Though the members of the Allen family have their disagreements, they also tease each other with a fond familiarity that often had me grinning as I read. (“This is what we live with,” Gabe sighs with some affection in the opening scene at the park, as a couple of strangers watch Ernest trying to light the grill without lighter fluid.) The siblings, Gabe and Alison, have a wonderful dynamic, too—it’s clear from their interactions that they are united in understanding the particular weirdnesses of their parents. And through the spaceship log, the Allens have conversations that reveal the characters in ways the ordinary events of the book wouldn’t. As the Allens discuss the smells from the ship, Ernest writes:
Came home to start dinner and the ship was blowing out white air that smelled like hot dough. Took me a while to pinpoint the ship—thought Tom or Olivia might be baking bread. The smells ruined my appetite. Started to make marinated pork chops—next thing I know I’ve eaten nearly a whole bag of chips and a bowl of guacamole. The least it could do, if it’s going to make me so hungry, is produce a loaf of bread. Not that I’d eat it. (p. 69)
The spaceship becomes a sort of character in the family, with the Allens puzzling over any minute change in its behavior. On Christmas Eve morning, Ernest and Cynthia come downstairs to find that the spaceship has plugged itself into their house, “that a long orange extension cord had, as if by magic, snaked out from its place in a box in the garage, slipped in between two folds of metal, and disappeared into the ship’s guts” (p. 179). They debate whether it’s wise to unplug the ship the same way they discuss what’s going on with their kids.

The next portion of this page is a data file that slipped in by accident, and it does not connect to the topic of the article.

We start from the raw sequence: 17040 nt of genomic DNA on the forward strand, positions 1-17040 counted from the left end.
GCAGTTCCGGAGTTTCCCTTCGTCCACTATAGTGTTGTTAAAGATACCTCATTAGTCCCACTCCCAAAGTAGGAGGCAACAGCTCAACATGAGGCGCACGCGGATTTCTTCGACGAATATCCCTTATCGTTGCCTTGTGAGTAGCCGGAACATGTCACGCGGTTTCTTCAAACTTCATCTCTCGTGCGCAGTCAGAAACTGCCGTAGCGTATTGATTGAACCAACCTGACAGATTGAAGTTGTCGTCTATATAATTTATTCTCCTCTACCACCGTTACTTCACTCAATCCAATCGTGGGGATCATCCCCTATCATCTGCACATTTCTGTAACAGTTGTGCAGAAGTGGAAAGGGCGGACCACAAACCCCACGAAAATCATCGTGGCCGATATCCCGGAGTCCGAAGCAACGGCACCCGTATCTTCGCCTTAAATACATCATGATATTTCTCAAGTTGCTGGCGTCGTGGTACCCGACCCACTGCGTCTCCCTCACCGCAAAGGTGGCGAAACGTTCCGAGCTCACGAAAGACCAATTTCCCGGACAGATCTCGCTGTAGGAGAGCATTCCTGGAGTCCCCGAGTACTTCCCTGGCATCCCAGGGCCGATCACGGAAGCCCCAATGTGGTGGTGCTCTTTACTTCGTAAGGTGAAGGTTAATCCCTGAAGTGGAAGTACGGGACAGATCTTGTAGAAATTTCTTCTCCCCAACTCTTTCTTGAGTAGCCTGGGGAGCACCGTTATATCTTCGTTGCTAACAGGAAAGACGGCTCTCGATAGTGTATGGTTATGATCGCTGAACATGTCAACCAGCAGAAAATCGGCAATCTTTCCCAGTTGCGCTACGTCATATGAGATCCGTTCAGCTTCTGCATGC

For all that it occupies the Allens’ time and conversation, the spaceship is a fairly neutral actor in the story (and it’s also, as far as I could tell, the only essential difference between Wappler’s invented 1994 and the one many of her readers will have lived through). The rest of the Allens’ lives—fundraising for the Earth Day event, going to school or work, or caring for Cynthia—proceed as they would if the spaceship weren’t present. In fact, one of the things I appreciated most about the book is that the chains of cause and effect felt realistic rather than contrived. Ernest doesn’t set out to prove the spaceship evil and then heroically do so. The spaceship hasn’t landed in the Allens’ yard and suddenly given Cynthia cancer; in fact, the spaceship ends up being as affected by what goes on in the Allens’ world as they are.
So why have a spaceship at all? Ernest, Cynthia, Gabe, and Alison would be the people they are—and they truly did feel like people to me—with the spaceship or without, but I also can’t imagine Neon Green as a straightforward family cancer story minus the aliens. The spaceship adds a weirdness to the story, and heightens the characters’ personality quirks and reactions to events, in a way that feels absolutely essential to the novel. And while alien invasion is a common metaphor for illness, it never feels heavy-handed in this book. Early in the story, standing at her kitchen sink watching the spaceship land in the yard with a tentacle through one of Ernest’s tomato plants, Cynthia thinks, “Some strange knowledge swept in, tidal and moonlit: the spaceship… was meant to be here, but she couldn’t tell if it was bringing release or terror” (p. 21). Take an ordinary life and add cancer to it; take an ordinary year and add aliens to it; take a planet and add pollutants to it: each is an equally unexpected arrival, the kind of shift in a story from which it’s impossible to turn back.